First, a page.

Somehow, while solving the murder of Lila Stangard (Megan West), establishing multiple mysteries for an inevitable second season, and shoehorning in a case-of-the-week, the two-hour season finale of How to Get Away With Murder incorporated an HIV storyline.
The episode saw Oliver (Conrad Ricamora) urge his on-again, off-again boyfriend Connor (Jack Falahee) to get tested for STDs. The plot was not without the requisite AIDS scare (on the part of the sexually uninhibited Connor) and it also included an added twist ending (Oliver was the one who tested positive).
On the one hand, it's refreshing to see a television series once again tackling the subject of HIV, which has all but disappeared from the TV landscape. (Until Thursday night's HTGAWM finale, Eddie, played by Daniel Franzese, on HBO's Looking was the only HIV-positive character on a current series.) But on the other, the show's approach to HIV was an embarrassing representation of HTGAWM's muddled queer politics: Connor continues to alternate between a progressive representation of a sexually liberated gay man and a caricature who's defined solely by his bedroom activities and slut-shamed for his promiscuity.
Network television has given us numerous gay male characters over the past decade, but they've been men who remind the audience to be tolerant of their queer brothers and sisters but hold off on shocking them with an actual display of affection. So there's never been a character like Connor on network television before. His sexual escapades rival those of Brian (Gale Harold) on Showtime's Queer as Folk, and he's wholly unapologetic about his random hookups. Which is a beautiful thing. The ABC series deserves plenty of credit for taking things as far as it has, with more implied analingus than we ever could have hoped for in primetime. After all, mere man-on-man kissing is still controversial in 2015, as evidenced by the backlash over the recent same-sex kiss on The Walking Dead.
But Connor has also been one of the most frustratingly underdeveloped characters on HTGAWM. For much of the season, his primary characteristic has been that he's slutty — and his recklessness in the wake of Sam's (Tom Verica) murder has been directly tied to that. Almost all of the characters have engaged in casual sex, most of it ill-conceived, but none of them are as rigidly defined by what they do in the bedroom as Connor is. To be fair, it is tough to create a sexually liberated character who is more than his or her sexual liberations — and were it not for the HIV storyline in the finale, HTGAWM could probably have gotten a pass for Connor.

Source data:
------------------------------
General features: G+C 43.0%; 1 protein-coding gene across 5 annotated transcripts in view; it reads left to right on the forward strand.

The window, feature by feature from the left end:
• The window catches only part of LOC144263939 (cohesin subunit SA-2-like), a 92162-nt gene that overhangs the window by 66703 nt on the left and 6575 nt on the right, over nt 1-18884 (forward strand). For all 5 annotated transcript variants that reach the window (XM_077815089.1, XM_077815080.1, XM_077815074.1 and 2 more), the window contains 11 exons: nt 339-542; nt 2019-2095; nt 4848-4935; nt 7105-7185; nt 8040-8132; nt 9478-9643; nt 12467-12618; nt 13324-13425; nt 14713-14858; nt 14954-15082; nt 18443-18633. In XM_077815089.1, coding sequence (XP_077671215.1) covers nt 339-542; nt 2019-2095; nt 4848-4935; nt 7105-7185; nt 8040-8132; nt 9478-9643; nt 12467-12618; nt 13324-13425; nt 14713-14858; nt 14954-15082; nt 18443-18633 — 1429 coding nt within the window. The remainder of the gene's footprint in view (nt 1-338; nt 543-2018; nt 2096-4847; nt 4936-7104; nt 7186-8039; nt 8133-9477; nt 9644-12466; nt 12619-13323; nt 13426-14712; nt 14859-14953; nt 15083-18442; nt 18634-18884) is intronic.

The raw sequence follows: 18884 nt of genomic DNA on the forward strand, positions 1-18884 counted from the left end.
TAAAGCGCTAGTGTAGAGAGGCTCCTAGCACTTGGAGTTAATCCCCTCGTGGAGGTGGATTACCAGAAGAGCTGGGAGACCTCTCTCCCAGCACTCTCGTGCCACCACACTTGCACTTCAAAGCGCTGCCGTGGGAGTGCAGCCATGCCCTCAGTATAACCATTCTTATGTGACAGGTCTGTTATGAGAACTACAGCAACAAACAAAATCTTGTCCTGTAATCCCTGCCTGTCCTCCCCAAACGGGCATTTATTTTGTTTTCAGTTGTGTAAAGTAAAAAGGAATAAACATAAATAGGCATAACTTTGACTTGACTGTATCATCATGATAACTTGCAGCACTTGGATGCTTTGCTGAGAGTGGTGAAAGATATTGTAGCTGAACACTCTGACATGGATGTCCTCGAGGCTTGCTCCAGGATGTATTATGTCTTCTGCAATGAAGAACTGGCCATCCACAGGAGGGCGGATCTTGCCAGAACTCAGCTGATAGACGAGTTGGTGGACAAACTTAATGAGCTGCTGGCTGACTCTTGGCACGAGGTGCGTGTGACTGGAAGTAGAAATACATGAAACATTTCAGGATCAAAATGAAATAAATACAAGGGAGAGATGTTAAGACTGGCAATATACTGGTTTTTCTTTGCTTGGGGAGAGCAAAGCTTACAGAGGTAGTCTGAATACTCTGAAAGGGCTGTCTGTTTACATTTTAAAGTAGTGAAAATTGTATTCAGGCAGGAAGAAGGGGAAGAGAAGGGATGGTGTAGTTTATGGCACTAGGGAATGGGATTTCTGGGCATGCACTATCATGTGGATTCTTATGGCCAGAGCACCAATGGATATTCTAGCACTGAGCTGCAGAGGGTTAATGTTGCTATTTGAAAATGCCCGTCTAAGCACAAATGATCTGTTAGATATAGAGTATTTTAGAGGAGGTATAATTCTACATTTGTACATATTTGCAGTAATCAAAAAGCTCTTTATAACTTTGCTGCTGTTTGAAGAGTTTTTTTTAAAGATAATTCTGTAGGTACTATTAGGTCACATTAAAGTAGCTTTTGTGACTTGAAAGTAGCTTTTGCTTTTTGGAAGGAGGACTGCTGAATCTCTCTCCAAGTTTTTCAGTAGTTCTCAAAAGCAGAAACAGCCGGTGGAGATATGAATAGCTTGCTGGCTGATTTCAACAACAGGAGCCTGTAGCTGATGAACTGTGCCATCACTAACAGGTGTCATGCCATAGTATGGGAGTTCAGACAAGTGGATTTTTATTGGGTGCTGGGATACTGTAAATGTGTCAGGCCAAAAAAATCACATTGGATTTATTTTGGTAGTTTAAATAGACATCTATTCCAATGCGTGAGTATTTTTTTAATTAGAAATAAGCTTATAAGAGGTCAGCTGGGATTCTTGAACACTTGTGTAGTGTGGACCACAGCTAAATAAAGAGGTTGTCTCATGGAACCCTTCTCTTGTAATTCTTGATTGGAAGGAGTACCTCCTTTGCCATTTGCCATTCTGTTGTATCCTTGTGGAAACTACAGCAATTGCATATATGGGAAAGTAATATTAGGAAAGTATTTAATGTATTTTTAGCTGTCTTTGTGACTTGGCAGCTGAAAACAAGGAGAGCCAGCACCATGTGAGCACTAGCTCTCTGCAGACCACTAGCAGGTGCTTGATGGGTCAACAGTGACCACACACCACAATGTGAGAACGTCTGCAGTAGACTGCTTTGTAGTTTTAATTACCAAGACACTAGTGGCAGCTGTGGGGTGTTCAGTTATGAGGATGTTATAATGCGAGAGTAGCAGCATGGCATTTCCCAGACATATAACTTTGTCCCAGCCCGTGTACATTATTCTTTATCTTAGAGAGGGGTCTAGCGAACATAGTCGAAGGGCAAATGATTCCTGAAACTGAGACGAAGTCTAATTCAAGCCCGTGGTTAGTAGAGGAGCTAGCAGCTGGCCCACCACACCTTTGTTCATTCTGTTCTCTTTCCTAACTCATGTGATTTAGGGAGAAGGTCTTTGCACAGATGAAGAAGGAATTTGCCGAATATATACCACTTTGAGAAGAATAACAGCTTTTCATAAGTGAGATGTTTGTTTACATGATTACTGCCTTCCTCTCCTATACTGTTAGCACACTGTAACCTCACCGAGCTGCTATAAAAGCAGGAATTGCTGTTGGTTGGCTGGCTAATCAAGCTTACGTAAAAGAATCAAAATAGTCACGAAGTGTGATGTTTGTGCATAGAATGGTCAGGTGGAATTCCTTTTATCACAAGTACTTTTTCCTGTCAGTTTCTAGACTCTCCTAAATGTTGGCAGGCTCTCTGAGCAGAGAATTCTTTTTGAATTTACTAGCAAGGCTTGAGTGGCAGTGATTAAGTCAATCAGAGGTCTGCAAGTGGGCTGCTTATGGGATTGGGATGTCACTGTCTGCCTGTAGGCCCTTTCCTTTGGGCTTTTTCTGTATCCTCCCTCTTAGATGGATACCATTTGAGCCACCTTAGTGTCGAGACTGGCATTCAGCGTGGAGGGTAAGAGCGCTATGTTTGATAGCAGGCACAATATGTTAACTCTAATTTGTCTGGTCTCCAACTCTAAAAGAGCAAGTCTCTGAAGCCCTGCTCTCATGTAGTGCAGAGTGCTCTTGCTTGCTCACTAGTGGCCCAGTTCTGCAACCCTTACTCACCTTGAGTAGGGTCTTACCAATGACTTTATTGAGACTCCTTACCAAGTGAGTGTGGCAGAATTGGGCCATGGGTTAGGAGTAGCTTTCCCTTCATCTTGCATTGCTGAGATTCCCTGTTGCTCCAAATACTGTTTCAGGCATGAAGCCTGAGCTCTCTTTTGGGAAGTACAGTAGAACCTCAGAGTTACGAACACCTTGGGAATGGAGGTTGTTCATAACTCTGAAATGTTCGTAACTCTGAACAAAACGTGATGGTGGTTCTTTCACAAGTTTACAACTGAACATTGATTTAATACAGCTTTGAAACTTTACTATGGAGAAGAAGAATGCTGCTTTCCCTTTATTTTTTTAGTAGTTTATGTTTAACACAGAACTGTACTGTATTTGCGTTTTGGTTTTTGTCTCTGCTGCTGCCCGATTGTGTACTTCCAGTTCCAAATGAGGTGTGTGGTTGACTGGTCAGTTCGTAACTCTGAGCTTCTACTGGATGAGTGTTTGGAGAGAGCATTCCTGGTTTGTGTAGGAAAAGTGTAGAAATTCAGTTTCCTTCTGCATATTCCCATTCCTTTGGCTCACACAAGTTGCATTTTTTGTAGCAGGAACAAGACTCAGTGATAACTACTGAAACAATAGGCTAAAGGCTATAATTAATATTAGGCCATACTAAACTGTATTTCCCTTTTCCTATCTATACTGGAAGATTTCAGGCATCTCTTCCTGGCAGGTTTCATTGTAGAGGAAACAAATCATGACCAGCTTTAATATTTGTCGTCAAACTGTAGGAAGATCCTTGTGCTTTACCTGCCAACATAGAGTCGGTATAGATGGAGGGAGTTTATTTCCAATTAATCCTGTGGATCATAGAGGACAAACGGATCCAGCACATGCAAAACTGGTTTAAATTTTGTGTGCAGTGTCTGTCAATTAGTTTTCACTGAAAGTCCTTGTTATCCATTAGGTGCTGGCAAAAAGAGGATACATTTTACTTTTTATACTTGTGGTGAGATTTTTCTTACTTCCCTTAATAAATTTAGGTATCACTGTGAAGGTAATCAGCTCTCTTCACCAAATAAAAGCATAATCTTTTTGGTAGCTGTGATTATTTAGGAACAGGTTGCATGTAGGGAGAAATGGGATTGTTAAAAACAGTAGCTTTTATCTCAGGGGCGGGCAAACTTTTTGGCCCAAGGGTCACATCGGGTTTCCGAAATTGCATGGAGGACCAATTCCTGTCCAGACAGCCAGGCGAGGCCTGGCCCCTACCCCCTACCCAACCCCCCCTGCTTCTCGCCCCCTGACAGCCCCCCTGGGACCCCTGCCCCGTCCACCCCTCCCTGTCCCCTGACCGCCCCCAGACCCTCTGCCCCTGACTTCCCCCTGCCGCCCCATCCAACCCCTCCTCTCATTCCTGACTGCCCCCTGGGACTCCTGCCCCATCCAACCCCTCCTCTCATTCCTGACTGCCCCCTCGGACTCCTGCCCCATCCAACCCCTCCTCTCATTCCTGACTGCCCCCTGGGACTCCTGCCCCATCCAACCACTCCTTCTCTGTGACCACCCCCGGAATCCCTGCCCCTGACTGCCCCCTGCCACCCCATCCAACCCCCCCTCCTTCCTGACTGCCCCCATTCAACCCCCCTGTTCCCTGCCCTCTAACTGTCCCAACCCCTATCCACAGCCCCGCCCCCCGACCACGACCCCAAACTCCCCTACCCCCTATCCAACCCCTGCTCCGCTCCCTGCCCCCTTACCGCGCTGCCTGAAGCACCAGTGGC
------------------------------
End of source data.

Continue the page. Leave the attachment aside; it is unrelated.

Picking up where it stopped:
And while that HIV storyline might have been an attempt to add depth to the character of Connor, and to further the arc of his relationship with Oliver, the way it played out was too pedantic and condescending to be mistaken for actual character development. When Connor went in for his HIV test, he was lectured on his safe sex practices. It was disappointing to see that a character presented as sexually uninhibited had no idea he could contract HIV from topping, and that he seemed unclear as to why he and Oliver both had to get tested before they could resume sexual contact.
The story had an off-putting teaching moment vibe: After a season of sexual freedom, Connor had to face the consequences of his actions in the form of an HIV scare. Because naturally, as soon as his results were delayed, he immediately assumed the worst. It's not as though this never happens in real life, or that sexually active gay men couldn't use the reminder on the importance of condoms; it's more that it felt like the peak of HTGAWM's season-long confusion over how to handle Connor. None of the other characters who engaged in steamy sexual encounters got tested or had any concerns about what they could have contracted, but the finale managed to devote a sizable chunk of time to the possibility that Connor might "pay the price" for his rampant fucking.
On top of that, the twist at the end — Connor ends up testing negative, while clean-cut, sexually responsible Oliver finds out he's HIV positive — felt like another lesson to be learned: Anyone can contract HIV! It's territory that was covered by any number of TV series throughout the '80s and '90s. It's quite the paradox that How to Get Away With Murder, which has been painted as a forward-thinking series for its inclusion of Connor as well as its diverse cast, is presenting the same ideas that were on television three decades earlier.
Though HIV is not off-limits —and we could do with more representations of HIV-positive characters on television — the way HTGAWM's storyline played out was neither authentic nor earned. It wasn't fair to the characters, whose biggest moment up to this point revolved around Connor lying about being a drug addict. Contrast the treatment of HIV on HTGAWM with what Looking has done this season. The HBO series has managed to introduce discussions about safe sex and pre-exposure prophylaxis Truvada without ever falling into after-school-special territory by filtering the information through the lived experience of a well-rounded HIV-positive character. While not every series can be as steeped in queer politics as the LGBT-centric Looking, a show as progressive as HTGAWM at least owes Connor and Oliver a less old-fashioned storyline.